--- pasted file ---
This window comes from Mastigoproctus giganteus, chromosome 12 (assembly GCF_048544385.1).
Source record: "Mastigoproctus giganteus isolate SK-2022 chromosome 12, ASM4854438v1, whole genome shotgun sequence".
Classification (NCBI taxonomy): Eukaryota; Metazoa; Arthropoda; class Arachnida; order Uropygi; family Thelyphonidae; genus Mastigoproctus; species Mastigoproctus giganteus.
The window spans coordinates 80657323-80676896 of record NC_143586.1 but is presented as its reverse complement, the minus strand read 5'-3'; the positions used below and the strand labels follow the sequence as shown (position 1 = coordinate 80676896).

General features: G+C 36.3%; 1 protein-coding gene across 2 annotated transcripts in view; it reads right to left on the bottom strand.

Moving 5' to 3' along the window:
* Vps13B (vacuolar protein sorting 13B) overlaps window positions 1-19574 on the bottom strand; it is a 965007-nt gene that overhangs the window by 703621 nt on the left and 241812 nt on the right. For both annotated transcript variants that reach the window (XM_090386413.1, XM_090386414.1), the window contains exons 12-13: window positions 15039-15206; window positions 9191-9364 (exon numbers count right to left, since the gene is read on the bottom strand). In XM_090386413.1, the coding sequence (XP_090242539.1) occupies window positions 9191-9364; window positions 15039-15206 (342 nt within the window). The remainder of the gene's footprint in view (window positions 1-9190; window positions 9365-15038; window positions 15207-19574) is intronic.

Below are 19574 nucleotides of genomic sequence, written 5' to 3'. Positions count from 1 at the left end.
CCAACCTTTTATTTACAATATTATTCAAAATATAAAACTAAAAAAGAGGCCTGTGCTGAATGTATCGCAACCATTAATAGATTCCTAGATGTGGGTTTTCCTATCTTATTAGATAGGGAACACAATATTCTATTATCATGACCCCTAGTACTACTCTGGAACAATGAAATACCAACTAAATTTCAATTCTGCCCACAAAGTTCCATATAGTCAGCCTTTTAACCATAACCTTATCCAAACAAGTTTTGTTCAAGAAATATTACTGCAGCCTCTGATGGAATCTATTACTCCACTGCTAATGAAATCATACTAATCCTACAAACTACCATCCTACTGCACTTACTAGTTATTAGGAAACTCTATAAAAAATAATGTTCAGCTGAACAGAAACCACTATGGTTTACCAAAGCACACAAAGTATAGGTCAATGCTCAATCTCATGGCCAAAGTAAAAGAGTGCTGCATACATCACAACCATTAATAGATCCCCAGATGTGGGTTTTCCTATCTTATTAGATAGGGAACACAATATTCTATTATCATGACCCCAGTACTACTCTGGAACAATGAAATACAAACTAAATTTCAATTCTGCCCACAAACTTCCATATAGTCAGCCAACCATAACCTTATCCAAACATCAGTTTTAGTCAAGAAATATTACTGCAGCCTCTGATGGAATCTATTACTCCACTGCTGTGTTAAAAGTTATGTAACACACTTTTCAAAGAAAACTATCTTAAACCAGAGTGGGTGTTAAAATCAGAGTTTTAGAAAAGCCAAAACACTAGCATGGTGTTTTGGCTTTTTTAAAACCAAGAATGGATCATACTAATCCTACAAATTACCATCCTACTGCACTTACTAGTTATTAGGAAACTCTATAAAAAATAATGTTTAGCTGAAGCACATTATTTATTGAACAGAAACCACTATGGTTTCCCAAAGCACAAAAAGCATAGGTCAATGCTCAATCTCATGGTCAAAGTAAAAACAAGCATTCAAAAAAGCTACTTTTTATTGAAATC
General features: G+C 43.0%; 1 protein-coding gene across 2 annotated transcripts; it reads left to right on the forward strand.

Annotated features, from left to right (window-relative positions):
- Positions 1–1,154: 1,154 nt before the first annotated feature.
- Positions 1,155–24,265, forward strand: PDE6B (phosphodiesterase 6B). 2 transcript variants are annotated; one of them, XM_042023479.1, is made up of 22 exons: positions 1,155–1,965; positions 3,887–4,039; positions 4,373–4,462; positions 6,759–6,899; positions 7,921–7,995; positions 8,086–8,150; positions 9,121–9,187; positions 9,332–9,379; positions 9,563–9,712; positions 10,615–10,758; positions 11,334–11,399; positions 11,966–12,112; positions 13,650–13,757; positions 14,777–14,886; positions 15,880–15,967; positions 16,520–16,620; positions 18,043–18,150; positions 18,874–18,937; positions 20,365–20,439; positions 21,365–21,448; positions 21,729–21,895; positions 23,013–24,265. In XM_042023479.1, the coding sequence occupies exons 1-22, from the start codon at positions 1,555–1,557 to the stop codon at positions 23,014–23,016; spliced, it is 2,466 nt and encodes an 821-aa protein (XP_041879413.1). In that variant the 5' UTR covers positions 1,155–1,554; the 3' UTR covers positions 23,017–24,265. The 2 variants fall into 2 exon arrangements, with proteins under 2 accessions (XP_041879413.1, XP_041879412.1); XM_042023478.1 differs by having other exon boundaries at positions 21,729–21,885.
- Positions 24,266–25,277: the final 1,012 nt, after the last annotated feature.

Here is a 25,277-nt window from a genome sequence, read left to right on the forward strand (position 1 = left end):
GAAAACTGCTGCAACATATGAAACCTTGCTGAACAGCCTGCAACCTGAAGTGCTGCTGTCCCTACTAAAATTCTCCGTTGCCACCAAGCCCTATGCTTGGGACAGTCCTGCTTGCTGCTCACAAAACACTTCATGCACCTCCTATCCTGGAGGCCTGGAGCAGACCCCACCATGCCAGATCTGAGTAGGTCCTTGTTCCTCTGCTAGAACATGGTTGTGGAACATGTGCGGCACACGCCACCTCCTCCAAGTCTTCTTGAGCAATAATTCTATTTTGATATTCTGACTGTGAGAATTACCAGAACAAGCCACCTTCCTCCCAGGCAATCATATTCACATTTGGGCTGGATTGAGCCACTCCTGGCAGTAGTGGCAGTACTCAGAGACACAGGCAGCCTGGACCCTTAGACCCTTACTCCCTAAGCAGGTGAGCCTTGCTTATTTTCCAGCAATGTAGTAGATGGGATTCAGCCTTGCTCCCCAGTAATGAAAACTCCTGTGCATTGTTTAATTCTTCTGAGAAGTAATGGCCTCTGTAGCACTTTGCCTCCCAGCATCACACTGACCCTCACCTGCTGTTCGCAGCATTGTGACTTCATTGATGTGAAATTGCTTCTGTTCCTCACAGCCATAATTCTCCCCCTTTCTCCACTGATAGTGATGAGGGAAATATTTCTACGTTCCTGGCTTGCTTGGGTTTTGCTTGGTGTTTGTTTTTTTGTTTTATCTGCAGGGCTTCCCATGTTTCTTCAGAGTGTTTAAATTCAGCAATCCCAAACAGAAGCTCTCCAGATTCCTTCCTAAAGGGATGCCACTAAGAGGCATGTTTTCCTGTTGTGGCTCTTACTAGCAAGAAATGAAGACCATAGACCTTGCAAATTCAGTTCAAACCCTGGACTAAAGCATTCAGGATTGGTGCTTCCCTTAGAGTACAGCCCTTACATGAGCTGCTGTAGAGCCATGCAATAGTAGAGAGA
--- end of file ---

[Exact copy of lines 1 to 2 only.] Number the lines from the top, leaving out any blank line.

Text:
This window comes from Mastigoproctus giganteus, chromosome 12 (assembly GCF_048544385.1).
Source record: "Mastigoproctus giganteus isolate SK-2022 chromosome 12, ASM4854438v1, whole genome shotgun sequence".